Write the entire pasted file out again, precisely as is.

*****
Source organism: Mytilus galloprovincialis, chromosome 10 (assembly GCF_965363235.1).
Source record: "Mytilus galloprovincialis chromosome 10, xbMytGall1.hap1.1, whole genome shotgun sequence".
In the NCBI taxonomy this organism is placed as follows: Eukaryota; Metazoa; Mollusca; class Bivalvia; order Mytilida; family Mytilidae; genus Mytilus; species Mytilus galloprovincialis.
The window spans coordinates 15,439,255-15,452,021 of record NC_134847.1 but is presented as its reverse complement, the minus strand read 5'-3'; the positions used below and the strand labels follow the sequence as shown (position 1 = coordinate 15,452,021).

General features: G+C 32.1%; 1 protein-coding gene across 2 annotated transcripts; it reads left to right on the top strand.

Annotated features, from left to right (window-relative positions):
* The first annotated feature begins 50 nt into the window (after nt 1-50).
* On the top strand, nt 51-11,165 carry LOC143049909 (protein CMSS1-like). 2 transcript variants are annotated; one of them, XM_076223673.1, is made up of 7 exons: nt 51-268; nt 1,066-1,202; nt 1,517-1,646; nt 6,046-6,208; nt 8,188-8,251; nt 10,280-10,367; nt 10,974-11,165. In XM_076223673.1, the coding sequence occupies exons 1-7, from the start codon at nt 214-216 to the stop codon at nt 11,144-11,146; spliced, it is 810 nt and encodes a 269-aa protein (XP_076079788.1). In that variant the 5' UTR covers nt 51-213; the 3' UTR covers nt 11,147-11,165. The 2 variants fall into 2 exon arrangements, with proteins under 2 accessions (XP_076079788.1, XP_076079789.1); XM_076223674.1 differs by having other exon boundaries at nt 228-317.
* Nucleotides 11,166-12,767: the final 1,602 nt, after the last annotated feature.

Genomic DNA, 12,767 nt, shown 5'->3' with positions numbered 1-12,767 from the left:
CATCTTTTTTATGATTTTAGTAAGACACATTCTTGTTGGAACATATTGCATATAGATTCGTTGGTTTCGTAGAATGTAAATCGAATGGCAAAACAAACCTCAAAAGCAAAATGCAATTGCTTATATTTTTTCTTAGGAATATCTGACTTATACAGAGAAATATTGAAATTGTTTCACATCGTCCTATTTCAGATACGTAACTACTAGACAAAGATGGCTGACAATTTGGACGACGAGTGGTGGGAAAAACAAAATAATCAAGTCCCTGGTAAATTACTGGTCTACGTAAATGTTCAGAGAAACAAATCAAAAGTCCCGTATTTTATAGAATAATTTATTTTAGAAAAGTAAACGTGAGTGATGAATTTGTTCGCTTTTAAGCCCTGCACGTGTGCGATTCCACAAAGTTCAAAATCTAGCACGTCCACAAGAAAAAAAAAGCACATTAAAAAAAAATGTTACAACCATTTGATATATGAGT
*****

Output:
Source organism: Mytilus galloprovincialis, chromosome 10 (assembly GCF_965363235.1).
Source record: "Mytilus galloprovincialis chromosome 10, xbMytGall1.hap1.1, whole genome shotgun sequence".
In the NCBI taxonomy this organism is placed as follows: Eukaryota; Metazoa; Mollusca; class Bivalvia; order Mytilida; family Mytilidae; genus Mytilus; species Mytilus galloprovincialis.
The window spans coordinates 15,439,255-15,452,021 of record NC_134847.1 but is presented as its reverse complement, the minus strand read 5'-3'; the positions used below and the strand labels follow the sequence as shown (position 1 = coordinate 15,452,021).

General features: G+C 32.1%; 1 protein-coding gene across 2 annotated transcripts; it reads left to right on the top strand.

Annotated features, from left to right (window-relative positions):
* The first annotated feature begins 50 nt into the window (after nt 1-50).
* On the top strand, nt 51-11,165 carry LOC143049909 (protein CMSS1-like). 2 transcript variants are annotated; one of them, XM_076223673.1, is made up of 7 exons: nt 51-268; nt 1,066-1,202; nt 1,517-1,646; nt 6,046-6,208; nt 8,188-8,251; nt 10,280-10,367; nt 10,974-11,165. In XM_076223673.1, the coding sequence occupies exons 1-7, from the start codon at nt 214-216 to the stop codon at nt 11,144-11,146; spliced, it is 810 nt and encodes a 269-aa protein (XP_076079788.1). In that variant the 5' UTR covers nt 51-213; the 3' UTR covers nt 11,147-11,165. The 2 variants fall into 2 exon arrangements, with proteins under 2 accessions (XP_076079788.1, XP_076079789.1); XM_076223674.1 differs by having other exon boundaries at nt 228-317.
* Nucleotides 11,166-12,767: the final 1,602 nt, after the last annotated feature.

Genomic DNA, 12,767 nt, shown 5'->3' with positions numbered 1-12,767 from the left:
CATCTTTTTTATGATTTTAGTAAGACACATTCTTGTTGGAACATATTGCATATAGATTCGTTGGTTTCGTAGAATGTAAATCGAATGGCAAAACAAACCTCAAAAGCAAAATGCAATTGCTTATATTTTTTCTTAGGAATATCTGACTTATACAGAGAAATATTGAAATTGTTTCACATCGTCCTATTTCAGATACGTAACTACTAGACAAAGATGGCTGACAATTTGGACGACGAGTGGTGGGAAAAACAAAATAATCAAGTCCCTGGTAAATTACTGGTCTACGTAAATGTTCAGAGAAACAAATCAAAAGTCCCGTATTTTATAGAATAATTTATTTTAGAAAAGTAAACGTGAGTGATGAATTTGTTCGCTTTTAAGCCCTGCACGTGTGCGATTCCACAAAGTTCAAAATCTAGCACGTCCACAAGAAAAAAAAAGCACATTAAAAAAAAATGTTACAACCATTTGATATATGAGT